# 7.2: Partial Molar Volume

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The partial molar volume of compound A in a mixture of A and B can be defined as

$V_A = \left (\dfrac{\partial V}{\partial n_A} \right)_{p,T,n_B} \nonumber$

Using this definition, a change in volume for the mixture can be described using the total differential of $$V$$:

$dV = \left( \dfrac{\partial V}{\partial n_A}\right)_{p,T,n_B} dn_A + \left( \dfrac{\partial V}{\partial n_B}\right)_{p,T,n_A} dn_B \nonumber$

or

$dV = V_a \, dn_A + V_b\,dn_B \nonumber$

and integration yields

$V = \int _0^{n_A} V_a \, dn_A + \int _0^{n_B} V_b\,dn_B \nonumber$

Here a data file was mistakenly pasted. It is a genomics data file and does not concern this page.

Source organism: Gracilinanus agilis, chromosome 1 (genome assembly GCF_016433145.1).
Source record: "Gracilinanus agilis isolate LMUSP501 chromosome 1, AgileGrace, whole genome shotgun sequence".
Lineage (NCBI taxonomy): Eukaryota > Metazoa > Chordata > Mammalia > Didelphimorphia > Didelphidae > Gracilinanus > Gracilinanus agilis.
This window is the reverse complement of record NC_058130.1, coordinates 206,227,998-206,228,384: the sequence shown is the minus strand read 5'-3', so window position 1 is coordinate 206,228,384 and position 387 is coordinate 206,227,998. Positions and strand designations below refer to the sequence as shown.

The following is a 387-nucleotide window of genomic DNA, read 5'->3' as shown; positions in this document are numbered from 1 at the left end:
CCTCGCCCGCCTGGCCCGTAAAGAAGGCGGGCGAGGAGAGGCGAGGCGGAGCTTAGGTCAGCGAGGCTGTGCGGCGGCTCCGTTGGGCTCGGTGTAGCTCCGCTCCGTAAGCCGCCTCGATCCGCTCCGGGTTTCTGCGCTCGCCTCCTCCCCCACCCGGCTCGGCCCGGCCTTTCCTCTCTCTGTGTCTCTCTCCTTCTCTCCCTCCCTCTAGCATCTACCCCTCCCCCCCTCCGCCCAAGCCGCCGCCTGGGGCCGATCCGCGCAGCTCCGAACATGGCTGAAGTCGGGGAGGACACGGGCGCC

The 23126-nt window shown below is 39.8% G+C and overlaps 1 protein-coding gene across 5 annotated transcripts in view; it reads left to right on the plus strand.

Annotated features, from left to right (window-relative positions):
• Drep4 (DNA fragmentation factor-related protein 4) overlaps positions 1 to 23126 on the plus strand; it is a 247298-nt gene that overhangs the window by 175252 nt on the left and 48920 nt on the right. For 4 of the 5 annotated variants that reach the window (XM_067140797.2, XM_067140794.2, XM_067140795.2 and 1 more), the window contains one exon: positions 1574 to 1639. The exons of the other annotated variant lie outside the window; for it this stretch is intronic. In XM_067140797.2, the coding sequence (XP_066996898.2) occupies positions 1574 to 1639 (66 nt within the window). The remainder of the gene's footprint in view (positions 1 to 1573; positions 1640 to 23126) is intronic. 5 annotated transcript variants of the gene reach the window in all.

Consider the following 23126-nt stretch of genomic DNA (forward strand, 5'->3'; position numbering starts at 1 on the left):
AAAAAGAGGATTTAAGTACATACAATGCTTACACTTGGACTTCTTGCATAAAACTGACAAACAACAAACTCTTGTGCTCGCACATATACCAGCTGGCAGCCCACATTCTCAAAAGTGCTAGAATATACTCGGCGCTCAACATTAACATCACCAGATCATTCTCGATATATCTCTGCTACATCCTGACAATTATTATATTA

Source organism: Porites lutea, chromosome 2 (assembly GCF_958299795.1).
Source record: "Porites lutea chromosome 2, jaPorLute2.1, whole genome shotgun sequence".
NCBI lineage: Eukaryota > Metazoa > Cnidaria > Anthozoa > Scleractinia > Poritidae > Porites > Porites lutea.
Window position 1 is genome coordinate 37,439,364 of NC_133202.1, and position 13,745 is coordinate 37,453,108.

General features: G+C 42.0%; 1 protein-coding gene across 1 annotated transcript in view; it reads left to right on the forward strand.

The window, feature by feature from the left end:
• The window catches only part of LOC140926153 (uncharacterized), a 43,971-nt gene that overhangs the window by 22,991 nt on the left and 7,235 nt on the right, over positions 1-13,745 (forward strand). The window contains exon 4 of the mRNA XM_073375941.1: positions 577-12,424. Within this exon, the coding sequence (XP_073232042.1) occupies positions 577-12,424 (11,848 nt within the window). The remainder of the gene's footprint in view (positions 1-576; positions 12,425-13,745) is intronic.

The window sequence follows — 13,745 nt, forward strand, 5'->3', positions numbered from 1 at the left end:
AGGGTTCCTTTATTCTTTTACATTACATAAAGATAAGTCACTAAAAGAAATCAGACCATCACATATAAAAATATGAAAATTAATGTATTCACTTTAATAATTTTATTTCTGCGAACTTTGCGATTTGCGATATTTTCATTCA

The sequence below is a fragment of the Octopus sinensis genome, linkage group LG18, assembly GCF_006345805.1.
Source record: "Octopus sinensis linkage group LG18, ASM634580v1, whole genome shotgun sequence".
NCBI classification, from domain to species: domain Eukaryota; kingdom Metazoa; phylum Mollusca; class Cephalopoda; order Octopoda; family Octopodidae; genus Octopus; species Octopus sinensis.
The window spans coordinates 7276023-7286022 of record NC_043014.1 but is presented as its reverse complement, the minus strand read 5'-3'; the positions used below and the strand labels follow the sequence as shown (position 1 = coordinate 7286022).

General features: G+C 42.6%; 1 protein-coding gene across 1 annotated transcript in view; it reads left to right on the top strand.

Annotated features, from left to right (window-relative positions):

$V = V_a \, n_A + V_b\,n_B \nonumber$

This result is important as it demonstrates an important quality of partial molar quantities. Specifically, if $$\xi_i$$ represents the partial molar property $$X$$ for component i of a mixture, The total property $$X$$ for the mixture is given by

$X = \sum_{i} \xi_in_i \nonumber$

It should be noted that while the volume of a substance is never negative, the partial molar volume can be. An example of this appears in the dissolution of a strong electrolyte in water. Because the water molecules in the solvation sphere of the ions are physically closer together than they are in bulk pure water, there is a volume decrease when the electrolyte dissolves. This is easily observable at high concentrations where a larger fraction of the water in the sample is tied up in solvation of the ions.

This page titled 7.2: Partial Molar Volume is shared under a CC BY-NC-SA 4.0 license and was authored, remixed, and/or curated by Patrick Fleming.